Formula 1 boss Bernie Ecclestone will be tried on bribery charges, a court in the German city of Munich has ruled, according to BBC News.
Ecclestone is accused of giving a $45mln (33mln euros) bribe to a German banker who is serving a jail sentence for receiving the payment.
Prosecutors allege that the payment was to ensure that F1 was sold to a private equity group of Ecclestone's choice. He admits paying Gerhard Gribkowsky, but denies bribery, saying he was effectively the victim of blackmail.
Ecclestone has been defending himself in a separate £90mln ($147mln) civil claim in London's High Court.
That case was brought by a German media company, Constantin Medien, who claim they lost out financially when the share of F1 belonging to German bank Bayern Landesbank was sold in 2006 to private equity group CVC.
Ecclestone and Gribkowsky, who was on the board of Bayern Landesbank, were accused in court of conspiring to deliberately undervalue F1 when it was sold, in order that Mr Ecclestone would retain control of the sport.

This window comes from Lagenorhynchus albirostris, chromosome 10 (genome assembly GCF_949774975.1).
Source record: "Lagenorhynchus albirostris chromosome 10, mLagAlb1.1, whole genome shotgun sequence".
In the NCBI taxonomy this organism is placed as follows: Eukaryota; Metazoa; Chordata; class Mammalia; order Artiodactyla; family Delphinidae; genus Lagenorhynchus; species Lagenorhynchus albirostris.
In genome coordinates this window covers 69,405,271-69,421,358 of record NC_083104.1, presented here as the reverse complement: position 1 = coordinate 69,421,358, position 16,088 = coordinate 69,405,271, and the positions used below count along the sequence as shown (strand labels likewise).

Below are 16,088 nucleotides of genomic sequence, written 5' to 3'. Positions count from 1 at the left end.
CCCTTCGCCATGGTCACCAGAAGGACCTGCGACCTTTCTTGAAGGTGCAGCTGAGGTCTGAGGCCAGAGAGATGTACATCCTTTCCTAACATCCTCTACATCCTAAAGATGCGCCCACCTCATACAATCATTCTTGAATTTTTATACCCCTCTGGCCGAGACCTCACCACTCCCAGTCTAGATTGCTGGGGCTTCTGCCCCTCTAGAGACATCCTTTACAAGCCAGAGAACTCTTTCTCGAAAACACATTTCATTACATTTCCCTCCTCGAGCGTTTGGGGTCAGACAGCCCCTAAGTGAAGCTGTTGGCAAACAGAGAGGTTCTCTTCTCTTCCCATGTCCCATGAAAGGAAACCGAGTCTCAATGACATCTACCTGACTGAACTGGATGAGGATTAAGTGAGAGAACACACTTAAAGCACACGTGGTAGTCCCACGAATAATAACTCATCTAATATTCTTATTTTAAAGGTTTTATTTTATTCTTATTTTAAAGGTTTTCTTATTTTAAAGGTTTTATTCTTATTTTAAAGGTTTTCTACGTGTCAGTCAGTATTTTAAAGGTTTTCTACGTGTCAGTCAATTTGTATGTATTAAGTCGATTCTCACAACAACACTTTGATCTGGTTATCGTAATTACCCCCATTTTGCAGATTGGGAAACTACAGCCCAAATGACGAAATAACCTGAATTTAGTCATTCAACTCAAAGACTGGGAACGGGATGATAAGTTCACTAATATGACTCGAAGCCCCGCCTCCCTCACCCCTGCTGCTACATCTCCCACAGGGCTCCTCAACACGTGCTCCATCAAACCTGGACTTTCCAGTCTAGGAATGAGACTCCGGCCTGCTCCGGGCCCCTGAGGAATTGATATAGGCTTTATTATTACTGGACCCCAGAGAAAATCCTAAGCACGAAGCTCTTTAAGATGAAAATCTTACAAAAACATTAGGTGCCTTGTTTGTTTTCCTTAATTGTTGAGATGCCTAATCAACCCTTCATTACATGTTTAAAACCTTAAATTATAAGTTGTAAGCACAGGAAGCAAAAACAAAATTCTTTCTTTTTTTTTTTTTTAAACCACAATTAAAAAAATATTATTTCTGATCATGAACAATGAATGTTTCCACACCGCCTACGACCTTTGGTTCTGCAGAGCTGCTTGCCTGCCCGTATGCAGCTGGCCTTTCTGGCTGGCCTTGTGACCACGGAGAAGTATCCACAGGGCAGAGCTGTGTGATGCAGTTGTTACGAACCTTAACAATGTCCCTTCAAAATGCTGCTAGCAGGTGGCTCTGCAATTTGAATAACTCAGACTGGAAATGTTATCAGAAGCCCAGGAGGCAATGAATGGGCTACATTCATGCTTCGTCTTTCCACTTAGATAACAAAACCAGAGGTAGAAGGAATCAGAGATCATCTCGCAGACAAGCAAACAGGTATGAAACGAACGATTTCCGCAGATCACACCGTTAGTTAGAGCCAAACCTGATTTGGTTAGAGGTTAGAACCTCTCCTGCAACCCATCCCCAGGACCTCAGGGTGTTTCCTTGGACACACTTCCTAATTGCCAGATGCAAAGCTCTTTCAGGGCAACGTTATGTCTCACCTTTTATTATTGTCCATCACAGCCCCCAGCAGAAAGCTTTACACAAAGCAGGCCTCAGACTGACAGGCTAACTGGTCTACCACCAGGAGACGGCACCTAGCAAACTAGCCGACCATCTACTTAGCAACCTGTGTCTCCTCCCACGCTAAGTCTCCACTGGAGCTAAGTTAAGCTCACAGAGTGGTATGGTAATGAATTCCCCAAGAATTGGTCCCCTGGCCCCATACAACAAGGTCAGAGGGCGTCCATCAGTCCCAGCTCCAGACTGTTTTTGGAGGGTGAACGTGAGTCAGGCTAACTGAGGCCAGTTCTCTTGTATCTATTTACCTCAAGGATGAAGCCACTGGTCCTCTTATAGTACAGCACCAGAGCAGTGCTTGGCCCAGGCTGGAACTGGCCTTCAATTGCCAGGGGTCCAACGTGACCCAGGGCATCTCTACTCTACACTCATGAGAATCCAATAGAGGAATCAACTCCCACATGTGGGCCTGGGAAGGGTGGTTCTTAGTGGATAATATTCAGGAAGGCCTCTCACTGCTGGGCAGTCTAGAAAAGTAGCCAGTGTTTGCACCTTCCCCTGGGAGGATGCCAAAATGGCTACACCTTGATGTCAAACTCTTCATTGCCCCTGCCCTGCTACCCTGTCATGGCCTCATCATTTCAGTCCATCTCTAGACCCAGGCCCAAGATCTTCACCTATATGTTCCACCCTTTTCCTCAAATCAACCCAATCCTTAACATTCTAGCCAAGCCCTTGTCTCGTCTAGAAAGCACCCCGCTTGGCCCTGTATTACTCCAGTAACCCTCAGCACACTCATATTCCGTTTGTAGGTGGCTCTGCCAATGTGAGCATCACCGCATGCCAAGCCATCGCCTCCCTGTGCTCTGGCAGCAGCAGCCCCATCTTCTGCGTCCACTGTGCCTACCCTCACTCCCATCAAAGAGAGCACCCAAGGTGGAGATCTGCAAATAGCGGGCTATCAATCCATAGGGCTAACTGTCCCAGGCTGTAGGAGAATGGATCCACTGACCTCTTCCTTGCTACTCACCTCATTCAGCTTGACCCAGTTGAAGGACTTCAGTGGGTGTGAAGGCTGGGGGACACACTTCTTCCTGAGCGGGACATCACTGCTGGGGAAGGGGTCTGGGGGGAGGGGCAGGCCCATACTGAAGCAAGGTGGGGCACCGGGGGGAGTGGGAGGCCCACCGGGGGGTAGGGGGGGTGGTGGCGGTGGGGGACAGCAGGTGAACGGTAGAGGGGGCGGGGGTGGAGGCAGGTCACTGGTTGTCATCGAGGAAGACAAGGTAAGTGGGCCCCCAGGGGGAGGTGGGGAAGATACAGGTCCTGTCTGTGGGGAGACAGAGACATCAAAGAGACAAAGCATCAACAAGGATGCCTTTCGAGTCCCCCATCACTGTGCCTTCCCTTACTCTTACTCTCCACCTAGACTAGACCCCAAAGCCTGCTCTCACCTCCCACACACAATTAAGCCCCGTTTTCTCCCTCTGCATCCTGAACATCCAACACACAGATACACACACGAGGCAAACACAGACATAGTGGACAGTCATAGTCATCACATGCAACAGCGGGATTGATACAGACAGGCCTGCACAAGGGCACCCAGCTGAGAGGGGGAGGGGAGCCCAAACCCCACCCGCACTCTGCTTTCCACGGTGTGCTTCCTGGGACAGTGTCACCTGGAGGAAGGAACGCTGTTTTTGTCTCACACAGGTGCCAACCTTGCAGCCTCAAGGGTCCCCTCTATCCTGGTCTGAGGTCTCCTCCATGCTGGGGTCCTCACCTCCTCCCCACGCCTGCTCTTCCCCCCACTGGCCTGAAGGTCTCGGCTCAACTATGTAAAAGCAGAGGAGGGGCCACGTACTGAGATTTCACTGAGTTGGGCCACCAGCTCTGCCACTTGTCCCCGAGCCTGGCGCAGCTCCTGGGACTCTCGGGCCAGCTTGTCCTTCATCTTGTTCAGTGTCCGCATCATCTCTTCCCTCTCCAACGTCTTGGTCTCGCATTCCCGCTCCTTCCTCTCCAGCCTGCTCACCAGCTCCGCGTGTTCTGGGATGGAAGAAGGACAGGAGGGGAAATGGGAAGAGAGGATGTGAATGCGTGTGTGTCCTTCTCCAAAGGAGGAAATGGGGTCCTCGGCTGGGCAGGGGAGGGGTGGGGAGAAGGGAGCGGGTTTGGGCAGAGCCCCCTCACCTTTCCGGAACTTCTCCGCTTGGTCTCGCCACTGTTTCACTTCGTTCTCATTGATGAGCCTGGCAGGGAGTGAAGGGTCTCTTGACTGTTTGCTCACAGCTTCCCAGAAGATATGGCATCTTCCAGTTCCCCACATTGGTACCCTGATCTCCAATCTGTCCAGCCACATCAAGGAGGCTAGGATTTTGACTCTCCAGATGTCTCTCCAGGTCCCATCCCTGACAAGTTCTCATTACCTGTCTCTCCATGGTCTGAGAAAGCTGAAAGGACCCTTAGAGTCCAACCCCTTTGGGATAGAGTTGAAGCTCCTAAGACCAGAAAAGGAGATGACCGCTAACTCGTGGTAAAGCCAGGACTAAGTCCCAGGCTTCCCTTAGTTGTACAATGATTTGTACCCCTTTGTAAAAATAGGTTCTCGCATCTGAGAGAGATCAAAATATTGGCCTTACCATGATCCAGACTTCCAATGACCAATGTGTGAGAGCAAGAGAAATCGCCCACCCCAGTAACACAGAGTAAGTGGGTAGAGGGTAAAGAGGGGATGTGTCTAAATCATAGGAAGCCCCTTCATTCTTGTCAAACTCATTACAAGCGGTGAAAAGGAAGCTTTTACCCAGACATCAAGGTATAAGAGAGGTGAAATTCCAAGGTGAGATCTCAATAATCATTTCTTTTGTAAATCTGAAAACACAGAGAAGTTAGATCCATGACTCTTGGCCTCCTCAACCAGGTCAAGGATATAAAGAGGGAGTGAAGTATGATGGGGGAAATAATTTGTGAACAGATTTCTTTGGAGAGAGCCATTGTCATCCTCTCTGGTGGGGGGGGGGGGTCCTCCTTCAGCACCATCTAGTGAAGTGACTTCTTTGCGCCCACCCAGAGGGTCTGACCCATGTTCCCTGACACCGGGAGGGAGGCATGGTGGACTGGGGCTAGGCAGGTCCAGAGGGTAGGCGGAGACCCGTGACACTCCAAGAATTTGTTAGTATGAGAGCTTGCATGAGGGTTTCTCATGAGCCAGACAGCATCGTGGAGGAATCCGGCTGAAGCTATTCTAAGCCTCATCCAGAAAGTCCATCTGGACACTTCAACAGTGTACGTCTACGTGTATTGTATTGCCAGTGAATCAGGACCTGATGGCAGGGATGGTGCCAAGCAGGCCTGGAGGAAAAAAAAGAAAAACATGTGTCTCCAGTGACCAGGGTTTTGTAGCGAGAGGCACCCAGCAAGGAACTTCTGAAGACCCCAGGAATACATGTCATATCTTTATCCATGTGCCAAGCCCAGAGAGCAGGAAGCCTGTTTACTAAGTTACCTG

The F1 boss told the High Court that he made the payment because the banker had been threatening to reveal false details of his tax affairs.
A statement from Bavaria's district court said that a trial date for the criminal trial had not yet been set, but that proceedings were likely to begin in late April.
Ecclestone is charged with bribery and incitement to breach of trust and will be obliged to appear at his trial.
The court statement says that the payments made to Gribkowsky were dressed up as consultancy contracts, and that both their source and their destination were obscured using corporate structures.
The payments were made between July 2006 and December 2007, it says.
Ecclestone's German lawyer said on Thursday, Jan 16, that the alleged bribery never took place.
The chief executive of F1 has ruled the sport for almost four decades. He is the long-time commercial rights holder of F1, but sold off a majority of the ownership in the 1990s.